2019 Beaches Conference Concurrent 1 Long Descriptions – Coastal Messaging and Behavior Change

Coastal Messaging and Behavior Change

Detailed Description: How do people know the connection between lawn care and water quality? What do coastal residents think of their local water quality and how willing are they to address impairments? And finally, what are plastic consumption patterns on college campuses and what is the level of awareness of the campus community? This session will feature diverse local professionals to address these questions and explore coastal messaging and resident behavior surrounding these topics.

Jessica Kellogg

Water Quality Friendly Lawn Care

Nutrient runoff and leaching are concerns in many coastal communities where lawns line shorefronts, riversides, and stormdrain-ed neighborhoods, and where fertilizer overuse is suspected. This session will introduce participants to regionally relevant information designed to help guide water quality-friendly lawn care outreach. Participants will learn about a USDA-funded project, conducted in the late 2000s, that included both agronomic and social science for New England. The presentation will include a sampling of key findings regarding recommendations for both lawn care practices and how to most effectively deliver lawn care messages. Participants will also learn how agronomic and social science recommendations have been integrated to create outreach products and how products are being used with MS4 communities in New Hampshire to meet their permit requirements. The session will also provide an opportunity for participants to identify related information needs and hear about additional turf-water quality outreach, training and engagement opportunities.

Julia Peterson

Perceptions of Beach Water Quality

The coastlines of Maine and New Hampshire provide a highly valuable resource for tourism, recreation, and seafood among many other uses. Actual, or perceived deterioration of water quality is a threat to those industries that derive their value from the coast. Beaches under advisory or closed due to poor water quality pose a direct risk to activities involving skin contact with the water, as do closures of seafood growing areas proximal to impaired waters. Thus, understanding coastal residents perceptions of Gulf of Maine’s coastal water quality, and willingness to contribute to programs aimed at addressing potential impairment, remains important for support of coastal policies. We use mail survey data of coastal residents (Maine and New Hampshire) collected by the New England Sustainability Consortium Safe Beaches & Shellfish Project in 2016. Responses provide key extensions regarding people’s preferences and behavior surrounding beaches including choices under advisory/closure conditions. We will examine factors impacting reported illnesses from coastal waters, awareness of coastal beach advisories and respondents’ source of information to improve our understanding of risk perception associated with beaches under advisories/closures.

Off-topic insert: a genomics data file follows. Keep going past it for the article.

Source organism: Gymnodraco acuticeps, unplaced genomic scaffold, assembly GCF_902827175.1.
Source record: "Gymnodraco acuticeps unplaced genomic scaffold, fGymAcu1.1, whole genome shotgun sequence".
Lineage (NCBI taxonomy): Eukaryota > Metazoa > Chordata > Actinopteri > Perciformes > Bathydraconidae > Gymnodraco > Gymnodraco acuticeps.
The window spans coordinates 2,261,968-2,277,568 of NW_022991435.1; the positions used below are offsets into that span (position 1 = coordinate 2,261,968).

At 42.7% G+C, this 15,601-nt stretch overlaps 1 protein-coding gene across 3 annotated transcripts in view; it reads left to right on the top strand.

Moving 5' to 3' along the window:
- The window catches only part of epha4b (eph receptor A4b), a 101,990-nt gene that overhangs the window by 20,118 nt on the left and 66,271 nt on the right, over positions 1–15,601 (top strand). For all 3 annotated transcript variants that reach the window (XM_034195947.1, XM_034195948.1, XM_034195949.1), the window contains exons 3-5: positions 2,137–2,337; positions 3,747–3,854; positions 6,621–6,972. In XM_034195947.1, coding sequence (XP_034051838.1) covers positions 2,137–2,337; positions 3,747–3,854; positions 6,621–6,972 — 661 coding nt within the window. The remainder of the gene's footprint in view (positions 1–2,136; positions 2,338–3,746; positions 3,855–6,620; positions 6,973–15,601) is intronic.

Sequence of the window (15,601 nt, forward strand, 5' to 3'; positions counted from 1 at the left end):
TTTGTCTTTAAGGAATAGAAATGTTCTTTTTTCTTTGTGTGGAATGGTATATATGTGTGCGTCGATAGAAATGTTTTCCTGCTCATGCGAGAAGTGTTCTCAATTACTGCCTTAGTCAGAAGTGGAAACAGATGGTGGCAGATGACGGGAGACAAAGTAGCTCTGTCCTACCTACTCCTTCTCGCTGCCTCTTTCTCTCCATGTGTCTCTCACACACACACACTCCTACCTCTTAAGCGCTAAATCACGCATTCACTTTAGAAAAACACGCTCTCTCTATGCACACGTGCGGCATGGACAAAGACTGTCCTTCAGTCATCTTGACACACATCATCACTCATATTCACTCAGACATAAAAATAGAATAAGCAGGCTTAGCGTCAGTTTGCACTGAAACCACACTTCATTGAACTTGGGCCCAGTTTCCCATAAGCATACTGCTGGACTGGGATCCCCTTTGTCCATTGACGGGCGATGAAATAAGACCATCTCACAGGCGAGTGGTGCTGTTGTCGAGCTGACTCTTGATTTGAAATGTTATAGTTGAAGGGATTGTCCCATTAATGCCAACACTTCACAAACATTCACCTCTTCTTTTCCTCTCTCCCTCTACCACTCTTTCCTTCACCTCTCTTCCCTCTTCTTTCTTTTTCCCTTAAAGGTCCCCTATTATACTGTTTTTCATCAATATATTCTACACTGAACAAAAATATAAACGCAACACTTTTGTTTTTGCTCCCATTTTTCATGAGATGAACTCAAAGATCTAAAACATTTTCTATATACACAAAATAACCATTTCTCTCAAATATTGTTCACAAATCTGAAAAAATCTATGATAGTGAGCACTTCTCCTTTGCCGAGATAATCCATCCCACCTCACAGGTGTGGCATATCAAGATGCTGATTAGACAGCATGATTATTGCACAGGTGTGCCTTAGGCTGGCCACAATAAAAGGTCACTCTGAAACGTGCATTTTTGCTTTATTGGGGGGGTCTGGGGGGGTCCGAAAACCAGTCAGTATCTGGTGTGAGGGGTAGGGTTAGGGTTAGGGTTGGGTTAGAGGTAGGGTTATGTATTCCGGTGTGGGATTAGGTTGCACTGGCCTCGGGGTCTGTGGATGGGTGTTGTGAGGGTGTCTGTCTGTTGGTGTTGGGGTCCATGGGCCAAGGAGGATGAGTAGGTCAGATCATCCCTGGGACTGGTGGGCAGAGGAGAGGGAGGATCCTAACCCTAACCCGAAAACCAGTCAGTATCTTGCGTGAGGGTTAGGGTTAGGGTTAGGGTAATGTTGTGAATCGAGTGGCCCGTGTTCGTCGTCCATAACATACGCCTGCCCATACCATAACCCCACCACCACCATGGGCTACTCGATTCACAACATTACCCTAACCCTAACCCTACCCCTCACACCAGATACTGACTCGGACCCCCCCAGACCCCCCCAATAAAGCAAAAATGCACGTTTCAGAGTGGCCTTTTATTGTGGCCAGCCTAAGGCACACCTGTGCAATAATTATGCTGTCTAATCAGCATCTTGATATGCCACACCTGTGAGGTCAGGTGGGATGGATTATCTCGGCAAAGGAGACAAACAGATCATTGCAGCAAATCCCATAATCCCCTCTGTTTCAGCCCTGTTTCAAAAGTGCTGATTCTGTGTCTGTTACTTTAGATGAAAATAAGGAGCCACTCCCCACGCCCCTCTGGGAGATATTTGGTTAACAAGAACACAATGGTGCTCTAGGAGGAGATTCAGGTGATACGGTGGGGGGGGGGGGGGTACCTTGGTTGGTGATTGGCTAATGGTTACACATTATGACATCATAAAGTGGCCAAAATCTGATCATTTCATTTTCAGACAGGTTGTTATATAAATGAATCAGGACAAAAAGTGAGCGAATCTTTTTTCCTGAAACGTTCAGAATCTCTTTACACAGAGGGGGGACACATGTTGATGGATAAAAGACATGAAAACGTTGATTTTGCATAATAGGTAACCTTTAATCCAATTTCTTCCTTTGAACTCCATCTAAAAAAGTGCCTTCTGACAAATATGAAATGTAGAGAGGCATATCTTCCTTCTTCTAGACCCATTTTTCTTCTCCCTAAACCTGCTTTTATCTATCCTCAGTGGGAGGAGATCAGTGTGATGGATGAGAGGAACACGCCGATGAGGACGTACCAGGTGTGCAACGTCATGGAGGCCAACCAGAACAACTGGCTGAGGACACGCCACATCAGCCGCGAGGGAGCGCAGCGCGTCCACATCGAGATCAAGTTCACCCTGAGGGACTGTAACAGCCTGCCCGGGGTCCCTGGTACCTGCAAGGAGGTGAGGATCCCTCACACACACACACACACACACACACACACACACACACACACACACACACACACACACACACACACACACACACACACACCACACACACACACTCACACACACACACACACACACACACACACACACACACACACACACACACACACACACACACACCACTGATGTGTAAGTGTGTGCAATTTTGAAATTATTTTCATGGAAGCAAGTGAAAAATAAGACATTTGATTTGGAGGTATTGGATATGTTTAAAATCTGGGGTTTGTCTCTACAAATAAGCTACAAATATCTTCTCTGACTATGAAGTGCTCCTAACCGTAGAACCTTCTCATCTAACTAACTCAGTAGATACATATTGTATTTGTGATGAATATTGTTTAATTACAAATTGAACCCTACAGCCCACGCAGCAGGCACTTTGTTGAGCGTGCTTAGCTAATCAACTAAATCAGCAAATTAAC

George Voigt

Plastic Consumption

Single use plastics have become the problem du jour in the news. However, despite increasing awareness about the dangers that plastics in our environment (especially in our marine and aquatic environments) pose to all living organisms, our addiction to plastic continues- seemingly unabated. As part of an undergraduate statistics class at the University of New Hampshire, developed and circulated a survey to determine plastic consumption patterns and level of awareness among members of the UNH community. Preliminary results indicate that despite awareness and education on the topic of plastic pollution and overconsumption, people were still likely to use multiple plastic products on a daily basis. The data from over 200 surveys also revealed a strong relationship between gender, age and plastic consumption. This presentation will explore these results and their implications for strategies to induce behavior change and encourage a reduction of plastic product consumption in our communities.

Gabriela Bradt
Patricia Jarema